One of the most costly expenditures for any manufacturing or industrial facility is caring for the roof. Even roofs that receive regular maintenance may develop leaks before the entire roof must be replaced. However, incorporating a roof maintenance program as part of a facility’s overall building upkeep can prevent small problems from becoming major ones and help pinpoint — and even predict — areas of the roof that may soon need servicing.
A Program At Work
A roof maintenance program should be in writing to help ensure that all tasks are performed on a set timetable. It should list who is responsible for certain roof-related jobs and who is in charge of making sure the entire program is carried out properly.
The essential first step in a roof maintenance program is getting to know the roof through an inspection of roof details, including:
• Copings, cap, counter, and base flashings
• Gravel stops
• Roof edging and fascia
• Condition of pitch pockets and pipe boots at roof penetrations.
For single-ply membrane roofs, the seams should be inspected to make sure there are no voids or openings. For built-in or modified bitumen membrane roofs, look for developing wrinkles, blisters, torn or worn areas, holes, or deterioration. Any of these conditions indicate a roof that needs — or will soon need — attention or repair.
A roofing plan should include these preventive maintenance tasks:
• Recording the condition of the roof (use photos to show changing conditions)
• Removing debris, leaves, or other materials that do not belong on the roof
• Inspecting adjacent walls and mechanical equipment that can affect the roof’s effectiveness
• Examining the roof for the growth of mold and mildew, which can lead to indoor air quality problems within the building and affect roof longevity
• In climates with winter snow, checking to see if certain areas of the roof have more snow buildup than others, noting their location, and removing the snow if necessary to protect the roof.
A roof maintenance program should also incorporate training personnel on emergency roof repair. A facility’s maintenance crews may be forced to handle emergency repairs before a roofing contractor can service the building. However, it is always best to rely on a professional roofing contractor if at all possible. Sending facility personnel to fix a roof can be dangerous and, in some situations, can void a roof’s warranty.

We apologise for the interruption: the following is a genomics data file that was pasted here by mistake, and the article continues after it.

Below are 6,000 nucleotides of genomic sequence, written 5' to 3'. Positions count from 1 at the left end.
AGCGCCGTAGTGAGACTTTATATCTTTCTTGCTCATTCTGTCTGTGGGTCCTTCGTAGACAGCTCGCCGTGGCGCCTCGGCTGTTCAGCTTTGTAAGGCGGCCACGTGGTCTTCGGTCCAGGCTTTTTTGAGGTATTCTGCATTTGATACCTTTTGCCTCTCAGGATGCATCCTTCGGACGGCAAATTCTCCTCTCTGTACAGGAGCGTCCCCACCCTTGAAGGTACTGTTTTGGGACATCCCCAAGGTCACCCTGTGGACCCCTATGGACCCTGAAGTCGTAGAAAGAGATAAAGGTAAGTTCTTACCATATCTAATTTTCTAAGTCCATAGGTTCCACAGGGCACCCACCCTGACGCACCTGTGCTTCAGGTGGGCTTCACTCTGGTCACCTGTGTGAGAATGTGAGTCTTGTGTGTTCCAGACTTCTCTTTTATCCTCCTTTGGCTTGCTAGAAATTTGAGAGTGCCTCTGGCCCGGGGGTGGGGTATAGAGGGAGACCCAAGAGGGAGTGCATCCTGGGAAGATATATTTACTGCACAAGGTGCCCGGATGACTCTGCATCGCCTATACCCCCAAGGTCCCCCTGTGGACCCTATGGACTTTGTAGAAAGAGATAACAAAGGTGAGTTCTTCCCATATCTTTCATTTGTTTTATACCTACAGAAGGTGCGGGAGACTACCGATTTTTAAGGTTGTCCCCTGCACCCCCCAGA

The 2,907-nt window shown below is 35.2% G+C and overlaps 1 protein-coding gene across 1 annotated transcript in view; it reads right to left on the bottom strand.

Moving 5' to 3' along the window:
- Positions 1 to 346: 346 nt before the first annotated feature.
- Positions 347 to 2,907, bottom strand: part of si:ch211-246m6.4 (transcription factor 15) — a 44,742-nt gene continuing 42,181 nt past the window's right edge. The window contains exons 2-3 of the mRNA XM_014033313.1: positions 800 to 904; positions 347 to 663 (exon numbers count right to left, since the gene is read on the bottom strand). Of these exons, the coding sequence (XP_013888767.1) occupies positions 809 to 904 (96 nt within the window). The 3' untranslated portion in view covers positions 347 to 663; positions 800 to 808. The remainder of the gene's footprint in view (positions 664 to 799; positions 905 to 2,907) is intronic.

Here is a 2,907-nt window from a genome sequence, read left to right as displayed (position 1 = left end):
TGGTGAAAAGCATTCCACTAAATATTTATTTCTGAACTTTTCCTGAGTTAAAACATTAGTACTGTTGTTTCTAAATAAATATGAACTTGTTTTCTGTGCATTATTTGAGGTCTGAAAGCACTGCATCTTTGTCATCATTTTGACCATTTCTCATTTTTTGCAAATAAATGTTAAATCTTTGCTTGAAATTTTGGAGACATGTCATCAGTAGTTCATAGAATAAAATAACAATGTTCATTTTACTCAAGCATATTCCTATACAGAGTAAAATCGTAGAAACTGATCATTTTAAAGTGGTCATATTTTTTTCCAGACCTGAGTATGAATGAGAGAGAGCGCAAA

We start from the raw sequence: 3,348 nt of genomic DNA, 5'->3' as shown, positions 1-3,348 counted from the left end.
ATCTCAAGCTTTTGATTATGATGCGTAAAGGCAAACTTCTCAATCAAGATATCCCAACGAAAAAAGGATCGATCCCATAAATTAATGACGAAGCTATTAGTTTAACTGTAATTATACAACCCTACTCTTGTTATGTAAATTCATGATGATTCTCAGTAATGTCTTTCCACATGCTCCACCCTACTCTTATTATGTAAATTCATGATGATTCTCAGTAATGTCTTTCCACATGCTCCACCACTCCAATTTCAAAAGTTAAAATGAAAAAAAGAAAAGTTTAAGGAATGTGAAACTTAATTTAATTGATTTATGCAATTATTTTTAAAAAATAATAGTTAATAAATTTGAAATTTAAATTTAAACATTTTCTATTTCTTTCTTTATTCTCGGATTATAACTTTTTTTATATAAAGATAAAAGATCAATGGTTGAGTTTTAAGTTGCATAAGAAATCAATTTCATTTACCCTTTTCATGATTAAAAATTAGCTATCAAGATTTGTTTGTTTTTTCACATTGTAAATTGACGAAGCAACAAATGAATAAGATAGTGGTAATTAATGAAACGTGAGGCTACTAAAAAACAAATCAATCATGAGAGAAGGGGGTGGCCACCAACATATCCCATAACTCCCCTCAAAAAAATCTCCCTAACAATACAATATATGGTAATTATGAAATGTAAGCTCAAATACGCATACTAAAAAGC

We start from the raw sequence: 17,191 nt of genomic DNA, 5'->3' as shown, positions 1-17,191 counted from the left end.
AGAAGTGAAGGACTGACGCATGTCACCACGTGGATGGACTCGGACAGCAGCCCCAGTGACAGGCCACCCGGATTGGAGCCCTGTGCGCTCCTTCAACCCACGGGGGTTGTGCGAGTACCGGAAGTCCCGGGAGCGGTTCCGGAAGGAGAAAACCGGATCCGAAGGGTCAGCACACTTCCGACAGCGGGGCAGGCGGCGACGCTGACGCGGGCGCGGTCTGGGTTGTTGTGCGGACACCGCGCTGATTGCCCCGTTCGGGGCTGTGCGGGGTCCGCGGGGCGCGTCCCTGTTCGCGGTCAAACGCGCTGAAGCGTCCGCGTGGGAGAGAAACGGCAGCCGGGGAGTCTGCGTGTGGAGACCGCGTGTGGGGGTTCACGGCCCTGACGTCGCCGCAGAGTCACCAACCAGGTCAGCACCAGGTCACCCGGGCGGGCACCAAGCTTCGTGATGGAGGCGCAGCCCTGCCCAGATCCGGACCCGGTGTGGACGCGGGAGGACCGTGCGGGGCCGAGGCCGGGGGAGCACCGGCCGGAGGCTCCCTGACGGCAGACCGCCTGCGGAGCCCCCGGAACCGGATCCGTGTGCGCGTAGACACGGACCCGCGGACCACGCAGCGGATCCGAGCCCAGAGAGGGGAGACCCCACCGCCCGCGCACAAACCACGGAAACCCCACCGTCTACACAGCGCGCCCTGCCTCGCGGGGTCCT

Many times a building leak is not roof-related. Facility personnel should look for other possible leak sources such as plumbing or ventilation systems built into walls and ceilings. The source of the leak may be located far from where the moisture is being detected.
Extending A Roof’s Life Cycle
Because roofs are a costly investment, the ultimate goal of a roof maintenance program is to extend a roof’s life cycle. Some manufacturing facilities are not only incorporating a roof maintenance program to help boost their roof’s life span but are now looking into entirely new ways to extend a roof’s longevity.
One method that is receiving considerable attention is the addition of a Green roof atop an existing roof, according to Jim Lindell, market development associate with GreenGrid, a manufacturer of modular Green roofing systems.
Photos, left to right: A Green roof modular system, recently planted.
A Green roof and gravel system combined.
“Simply put, a Green roof is a roof that is partially or substantially covered with hearty, low-lying plants such as sedums and grasses,” said Lindell. “Typically, it consists of four layers: plant media (vegetation); growth media (soil); a module or drainage layer, depending on the type of Green roof installed; and a covering to protect the existing roof.”
With a modular Green roof system, a nursery or professional landscaping company places plant and soil media into modules and then delivers the modules directly to the facility, where they are placed on top of the roof.
The modules are made from 60 percent post-industrial, recycled, high-molecular-weight polyethylene. They are available in different sizes and shapes and in depths of two-, four- and eight-inches.
Although Green roofs have several benefits — such as reducing energy costs, quieting a facility, and limiting storm water runoff — Lindell said one of the most significant benefits is that they can double the life cycle of an existing roof because they help moderate the roof’s temperature.
“In the heat of summer, a roof can reach temperatures well above 170 degrees Fahrenheit,” he said. “In the cold of winter, it can drop to freezing, even subzero, temperatures. These temperature extremes cause the roof to expand and contract — one of the major factors leading to a roof’s deterioration.”
According to Lindell, with a Green roof system in place, there are fewer temperature swings and the roof stays at a more moderate temperature throughout the year. This consistency helps protect the roof. Additionally, with a Green roof installed, the existing roof is not exposed to harmful ultraviolet rays, which also extends its life cycle.
For North American manufacturing and industrial companies to compete in a global market, they must continue to find new ways to cut costs, streamline operations, and make their facilities as “lean” as possible. Along with analyzing manufacturing and production procedures to find new ways to improve worker productivity and reduce costs, manufacturers should also remember that additional savings can result by just paying closer attention to their facilities.
A roof maintenance program can forestall problems, helping to protect a facility and extend the life of the roof. And new technologies, such as Green roofing systems, can significantly increase a roof’s longevity while providing overall cost savings.